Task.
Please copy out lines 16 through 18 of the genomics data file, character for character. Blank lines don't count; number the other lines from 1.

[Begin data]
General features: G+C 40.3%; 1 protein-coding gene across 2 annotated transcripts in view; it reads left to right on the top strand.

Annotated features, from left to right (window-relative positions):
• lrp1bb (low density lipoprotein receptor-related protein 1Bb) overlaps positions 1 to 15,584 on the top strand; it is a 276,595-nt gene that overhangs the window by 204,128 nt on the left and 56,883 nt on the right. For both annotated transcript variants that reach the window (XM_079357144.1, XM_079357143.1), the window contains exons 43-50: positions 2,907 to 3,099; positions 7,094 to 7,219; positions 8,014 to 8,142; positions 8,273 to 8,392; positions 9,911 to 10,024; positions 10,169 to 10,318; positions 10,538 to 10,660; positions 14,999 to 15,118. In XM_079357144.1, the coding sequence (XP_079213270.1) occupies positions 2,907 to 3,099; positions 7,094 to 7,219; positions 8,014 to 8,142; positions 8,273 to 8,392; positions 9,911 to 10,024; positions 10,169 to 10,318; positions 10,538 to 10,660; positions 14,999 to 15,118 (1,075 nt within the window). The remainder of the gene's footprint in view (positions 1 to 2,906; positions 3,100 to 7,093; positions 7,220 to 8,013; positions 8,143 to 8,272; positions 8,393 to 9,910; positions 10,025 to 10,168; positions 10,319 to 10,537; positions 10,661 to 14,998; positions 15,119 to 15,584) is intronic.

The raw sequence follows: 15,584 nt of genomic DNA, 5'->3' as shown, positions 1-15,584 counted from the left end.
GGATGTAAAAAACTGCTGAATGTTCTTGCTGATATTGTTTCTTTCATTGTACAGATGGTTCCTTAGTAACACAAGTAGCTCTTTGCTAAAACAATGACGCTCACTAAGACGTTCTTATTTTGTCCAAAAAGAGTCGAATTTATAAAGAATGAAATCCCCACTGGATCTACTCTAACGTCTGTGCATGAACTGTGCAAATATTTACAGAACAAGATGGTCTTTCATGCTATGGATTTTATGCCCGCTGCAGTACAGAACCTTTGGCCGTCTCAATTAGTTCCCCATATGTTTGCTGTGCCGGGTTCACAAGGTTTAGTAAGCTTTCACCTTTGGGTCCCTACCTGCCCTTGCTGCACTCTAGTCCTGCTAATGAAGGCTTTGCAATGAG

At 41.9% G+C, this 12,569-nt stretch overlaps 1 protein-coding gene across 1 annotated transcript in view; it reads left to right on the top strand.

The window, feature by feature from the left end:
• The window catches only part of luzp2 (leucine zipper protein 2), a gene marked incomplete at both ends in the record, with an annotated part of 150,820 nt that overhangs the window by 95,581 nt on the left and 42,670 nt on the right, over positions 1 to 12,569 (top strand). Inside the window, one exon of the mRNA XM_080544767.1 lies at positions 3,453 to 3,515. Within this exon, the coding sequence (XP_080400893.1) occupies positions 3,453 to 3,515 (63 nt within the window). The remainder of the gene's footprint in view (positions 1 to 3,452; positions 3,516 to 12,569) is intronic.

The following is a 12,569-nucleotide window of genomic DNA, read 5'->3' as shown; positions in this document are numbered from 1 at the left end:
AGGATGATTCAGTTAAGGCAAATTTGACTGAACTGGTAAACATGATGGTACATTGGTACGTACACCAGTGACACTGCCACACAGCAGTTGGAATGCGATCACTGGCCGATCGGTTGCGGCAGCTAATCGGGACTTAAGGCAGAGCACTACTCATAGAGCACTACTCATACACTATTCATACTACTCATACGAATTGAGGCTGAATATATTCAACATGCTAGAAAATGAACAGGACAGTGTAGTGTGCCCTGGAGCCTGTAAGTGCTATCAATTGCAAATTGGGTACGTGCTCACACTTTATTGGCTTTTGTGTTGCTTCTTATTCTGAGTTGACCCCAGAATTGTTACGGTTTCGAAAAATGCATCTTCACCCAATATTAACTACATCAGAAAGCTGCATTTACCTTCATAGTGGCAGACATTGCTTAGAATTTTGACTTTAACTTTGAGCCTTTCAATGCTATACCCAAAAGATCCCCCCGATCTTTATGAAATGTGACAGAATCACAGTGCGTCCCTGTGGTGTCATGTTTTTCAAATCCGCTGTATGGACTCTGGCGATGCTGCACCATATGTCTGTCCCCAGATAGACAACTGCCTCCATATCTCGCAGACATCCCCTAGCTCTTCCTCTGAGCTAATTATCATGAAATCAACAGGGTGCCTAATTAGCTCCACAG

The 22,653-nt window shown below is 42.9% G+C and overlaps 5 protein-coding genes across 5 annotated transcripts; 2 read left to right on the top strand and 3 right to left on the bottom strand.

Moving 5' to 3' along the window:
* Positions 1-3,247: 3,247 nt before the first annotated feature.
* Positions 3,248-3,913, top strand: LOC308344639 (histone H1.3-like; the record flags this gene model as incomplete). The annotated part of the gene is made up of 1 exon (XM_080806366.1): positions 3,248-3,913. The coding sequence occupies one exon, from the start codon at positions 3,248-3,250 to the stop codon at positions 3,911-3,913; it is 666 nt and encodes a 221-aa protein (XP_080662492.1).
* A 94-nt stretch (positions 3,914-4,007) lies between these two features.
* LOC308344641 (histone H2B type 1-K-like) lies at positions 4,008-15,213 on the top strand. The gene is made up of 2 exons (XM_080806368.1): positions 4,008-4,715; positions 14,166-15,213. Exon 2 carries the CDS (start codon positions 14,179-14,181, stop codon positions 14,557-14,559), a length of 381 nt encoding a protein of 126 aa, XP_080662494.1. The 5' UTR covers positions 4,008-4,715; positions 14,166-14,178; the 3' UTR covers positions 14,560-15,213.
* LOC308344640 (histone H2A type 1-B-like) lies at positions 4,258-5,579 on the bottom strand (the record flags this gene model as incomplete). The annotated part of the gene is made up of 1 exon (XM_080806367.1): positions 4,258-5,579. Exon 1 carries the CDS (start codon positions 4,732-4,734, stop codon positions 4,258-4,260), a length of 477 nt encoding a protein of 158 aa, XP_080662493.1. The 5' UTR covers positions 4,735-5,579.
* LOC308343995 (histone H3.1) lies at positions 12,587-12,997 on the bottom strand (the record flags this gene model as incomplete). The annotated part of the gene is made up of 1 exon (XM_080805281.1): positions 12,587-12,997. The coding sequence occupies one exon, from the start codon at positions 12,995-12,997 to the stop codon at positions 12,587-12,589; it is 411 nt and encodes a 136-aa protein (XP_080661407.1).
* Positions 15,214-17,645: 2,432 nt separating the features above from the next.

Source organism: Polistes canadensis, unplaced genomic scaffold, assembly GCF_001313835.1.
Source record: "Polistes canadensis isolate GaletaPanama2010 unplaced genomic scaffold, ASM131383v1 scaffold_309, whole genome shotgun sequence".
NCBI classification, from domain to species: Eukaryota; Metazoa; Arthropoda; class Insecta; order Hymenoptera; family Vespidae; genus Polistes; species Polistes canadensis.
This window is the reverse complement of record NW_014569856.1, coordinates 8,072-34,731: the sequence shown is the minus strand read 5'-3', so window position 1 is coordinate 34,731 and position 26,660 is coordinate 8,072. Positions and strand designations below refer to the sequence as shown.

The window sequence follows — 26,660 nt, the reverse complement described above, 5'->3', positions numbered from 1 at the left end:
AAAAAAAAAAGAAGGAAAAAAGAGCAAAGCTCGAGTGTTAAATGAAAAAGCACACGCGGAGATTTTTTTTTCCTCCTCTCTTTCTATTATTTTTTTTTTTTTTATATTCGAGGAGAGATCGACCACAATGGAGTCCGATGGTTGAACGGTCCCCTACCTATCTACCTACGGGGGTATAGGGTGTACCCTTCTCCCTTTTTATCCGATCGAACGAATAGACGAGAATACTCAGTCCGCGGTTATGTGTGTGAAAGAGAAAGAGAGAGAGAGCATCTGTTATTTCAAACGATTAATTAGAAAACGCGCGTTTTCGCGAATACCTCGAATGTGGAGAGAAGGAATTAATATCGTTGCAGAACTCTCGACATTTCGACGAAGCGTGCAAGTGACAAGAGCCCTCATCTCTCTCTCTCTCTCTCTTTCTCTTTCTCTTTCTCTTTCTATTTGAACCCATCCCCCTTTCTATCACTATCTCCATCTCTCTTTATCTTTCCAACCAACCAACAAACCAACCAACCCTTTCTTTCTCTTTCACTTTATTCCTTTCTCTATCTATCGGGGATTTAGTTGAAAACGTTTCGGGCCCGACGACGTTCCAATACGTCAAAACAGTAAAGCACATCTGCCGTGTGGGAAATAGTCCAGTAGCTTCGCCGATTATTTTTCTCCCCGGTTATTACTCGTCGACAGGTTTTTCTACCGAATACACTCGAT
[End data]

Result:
* LOC308344641 (histone H2B type 1-K-like) lies at positions 4,008-15,213 on the top strand. The gene is made up of 2 exons (XM_080806368.1): positions 4,008-4,715; positions 14,166-15,213. Exon 2 carries the CDS (start codon positions 14,179-14,181, stop codon positions 14,557-14,559), a length of 381 nt encoding a protein of 126 aa, XP_080662494.1. The 5' UTR covers positions 4,008-4,715; positions 14,166-14,178; the 3' UTR covers positions 14,560-15,213.
* LOC308344640 (histone H2A type 1-B-like) lies at positions 4,258-5,579 on the bottom strand (the record flags this gene model as incomplete). The annotated part of the gene is made up of 1 exon (XM_080806367.1): positions 4,258-5,579. Exon 1 carries the CDS (start codon positions 4,732-4,734, stop codon positions 4,258-4,260), a length of 477 nt encoding a protein of 158 aa, XP_080662493.1. The 5' UTR covers positions 4,735-5,579.
* LOC308343995 (histone H3.1) lies at positions 12,587-12,997 on the bottom strand (the record flags this gene model as incomplete). The annotated part of the gene is made up of 1 exon (XM_080805281.1): positions 12,587-12,997. The coding sequence occupies one exon, from the start codon at positions 12,995-12,997 to the stop codon at positions 12,587-12,589; it is 411 nt and encodes a 136-aa protein (XP_080661407.1).